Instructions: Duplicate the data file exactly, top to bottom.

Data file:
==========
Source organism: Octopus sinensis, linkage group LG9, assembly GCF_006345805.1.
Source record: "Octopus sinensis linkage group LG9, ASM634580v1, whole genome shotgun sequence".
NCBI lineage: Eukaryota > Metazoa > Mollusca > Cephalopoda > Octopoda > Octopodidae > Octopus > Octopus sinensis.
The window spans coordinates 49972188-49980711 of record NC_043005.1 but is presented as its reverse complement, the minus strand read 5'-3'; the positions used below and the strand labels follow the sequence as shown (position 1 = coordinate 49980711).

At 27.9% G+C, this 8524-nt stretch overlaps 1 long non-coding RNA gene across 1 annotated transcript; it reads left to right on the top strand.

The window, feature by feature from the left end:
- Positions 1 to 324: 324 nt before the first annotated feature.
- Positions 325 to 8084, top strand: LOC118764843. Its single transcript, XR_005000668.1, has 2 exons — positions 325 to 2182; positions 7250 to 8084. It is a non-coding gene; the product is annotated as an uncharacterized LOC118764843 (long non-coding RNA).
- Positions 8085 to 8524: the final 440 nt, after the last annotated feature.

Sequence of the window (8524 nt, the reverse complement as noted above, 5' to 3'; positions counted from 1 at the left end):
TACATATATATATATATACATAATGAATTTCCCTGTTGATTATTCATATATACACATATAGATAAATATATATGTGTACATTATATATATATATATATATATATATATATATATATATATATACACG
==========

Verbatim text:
Source organism: Octopus sinensis, linkage group LG9, assembly GCF_006345805.1.
Source record: "Octopus sinensis linkage group LG9, ASM634580v1, whole genome shotgun sequence".
NCBI lineage: Eukaryota > Metazoa > Mollusca > Cephalopoda > Octopoda > Octopodidae > Octopus > Octopus sinensis.
The window spans coordinates 49972188-49980711 of record NC_043005.1 but is presented as its reverse complement, the minus strand read 5'-3'; the positions used below and the strand labels follow the sequence as shown (position 1 = coordinate 49980711).

At 27.9% G+C, this 8524-nt stretch overlaps 1 long non-coding RNA gene across 1 annotated transcript; it reads left to right on the top strand.

The window, feature by feature from the left end:
- Positions 1 to 324: 324 nt before the first annotated feature.
- Positions 325 to 8084, top strand: LOC118764843. Its single transcript, XR_005000668.1, has 2 exons — positions 325 to 2182; positions 7250 to 8084. It is a non-coding gene; the product is annotated as an uncharacterized LOC118764843 (long non-coding RNA).
- Positions 8085 to 8524: the final 440 nt, after the last annotated feature.

Sequence of the window (8524 nt, the reverse complement as noted above, 5' to 3'; positions counted from 1 at the left end):
TACATATATATATATATACATAATGAATTTCCCTGTTGATTATTCATATATACACATATAGATAAATATATATGTGTACATTATATATATATATATATATATATATATATATATATATATATACACG